Sharing Oliver's journey with family and friends has been humbling and enjoyable to say the least.

I have found support in people who were merely former acquaintances, and such loving words from strangers supporting my son and I.

I have become the author to my son's life!

Things he may not remember when he is older, he is able to look back and see how strong he was from the (early) get go. 

It has humbled me to be able to write down into words the amazing things I am lucky enough to witness every day in Oliver.

Things such as his last appointment we had at the sleep clinic last week. 

Spina bifida myelomeningocele often comes with other likely diagnosis such as hydrocephalus, clubbed feet, and Chiari malformation. 

Oliver was born with all three of these. 

Chiari, known as Arnold-Chiari malformation, is a condition affecting the brain which consists of downward displacement of the cerebellum through the foramen magnum. 

There are four different classifications of this condition. 

One common misconception is that classification four is the progressed worsening state of classification one. 

All four classifications are actually unique to their own group, and have different physical properties to them. 

Oliver was diagnosed with Chiari II, which means his hind-brain herniation has no skull changes, but has a larger cerebellar vermian displacement. 

His cerebellum resembles the shape of a banana. 

The middle is being pulled downward into the cervical spine, which is the reason for the term hind-brain herniation. 

Symptoms from this can include, sleep apnea, choking, trouble eating, and more.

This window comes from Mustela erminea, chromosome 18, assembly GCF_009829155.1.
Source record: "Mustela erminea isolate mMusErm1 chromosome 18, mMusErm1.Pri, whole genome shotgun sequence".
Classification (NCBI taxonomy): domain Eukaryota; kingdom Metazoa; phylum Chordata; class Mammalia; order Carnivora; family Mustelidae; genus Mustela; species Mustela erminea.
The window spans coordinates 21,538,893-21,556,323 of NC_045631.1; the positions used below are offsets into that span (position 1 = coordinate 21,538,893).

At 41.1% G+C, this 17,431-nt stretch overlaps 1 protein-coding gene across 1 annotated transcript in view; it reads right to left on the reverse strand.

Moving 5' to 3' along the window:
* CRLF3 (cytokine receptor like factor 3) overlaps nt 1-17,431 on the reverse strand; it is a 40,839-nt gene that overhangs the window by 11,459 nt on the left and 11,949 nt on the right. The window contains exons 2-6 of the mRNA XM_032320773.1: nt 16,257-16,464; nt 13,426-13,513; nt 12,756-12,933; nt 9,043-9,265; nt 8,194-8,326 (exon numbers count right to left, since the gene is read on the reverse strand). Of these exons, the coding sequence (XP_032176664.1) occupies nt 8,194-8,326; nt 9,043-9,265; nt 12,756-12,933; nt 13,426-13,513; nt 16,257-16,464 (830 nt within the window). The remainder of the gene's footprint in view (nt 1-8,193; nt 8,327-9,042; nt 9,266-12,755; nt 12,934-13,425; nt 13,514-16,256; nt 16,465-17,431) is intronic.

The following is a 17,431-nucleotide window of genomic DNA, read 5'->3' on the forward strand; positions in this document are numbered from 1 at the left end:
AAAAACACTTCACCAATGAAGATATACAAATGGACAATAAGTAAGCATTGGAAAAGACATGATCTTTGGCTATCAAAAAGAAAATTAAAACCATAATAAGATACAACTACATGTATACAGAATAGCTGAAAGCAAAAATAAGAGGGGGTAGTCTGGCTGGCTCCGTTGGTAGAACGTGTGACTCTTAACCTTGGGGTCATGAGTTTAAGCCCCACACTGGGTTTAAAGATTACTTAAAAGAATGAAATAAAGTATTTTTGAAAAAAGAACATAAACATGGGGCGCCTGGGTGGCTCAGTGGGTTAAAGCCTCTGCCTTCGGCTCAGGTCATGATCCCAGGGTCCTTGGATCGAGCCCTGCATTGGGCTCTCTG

These symptoms may occur because the cervical spine has limited space where your esophagus is located, and having some of that limited space occupied by the cerebellum creates issues with swallowing and breathing.

In January Oliver had a follow up with his neurosurgeon to make sure he was asymptomatic from his shunt and Chiari malformation. 

Oliver had not experienced any trouble eating, no trouble swallowing, no snoring, etc. 

It was not until about two months later that Oliver started snoring. 

Now as cute as it sounded, I knew this could either be congestion or something more serious. 

So three months later, that is the reason we had  this sleep study done. 

The doctors want to make sure that the snoring and nightly disruptions in sleep are not being caused by obstruction of the limited breathing space that he already has. 

So they hooked up my little man to all sorts of wires on his head and chest, including a nasal cannula. 

Although we are still awaiting results, Oliver showed such strength were I was barely able to hold back my tears. 

Sometimes when I fail to be the strong one in this relationship, Oliver manages to surprise me and actually be the one to hold my hand through it all. 

Although not every update comes complete, easy or positive, it is never short of strength from my little man.  

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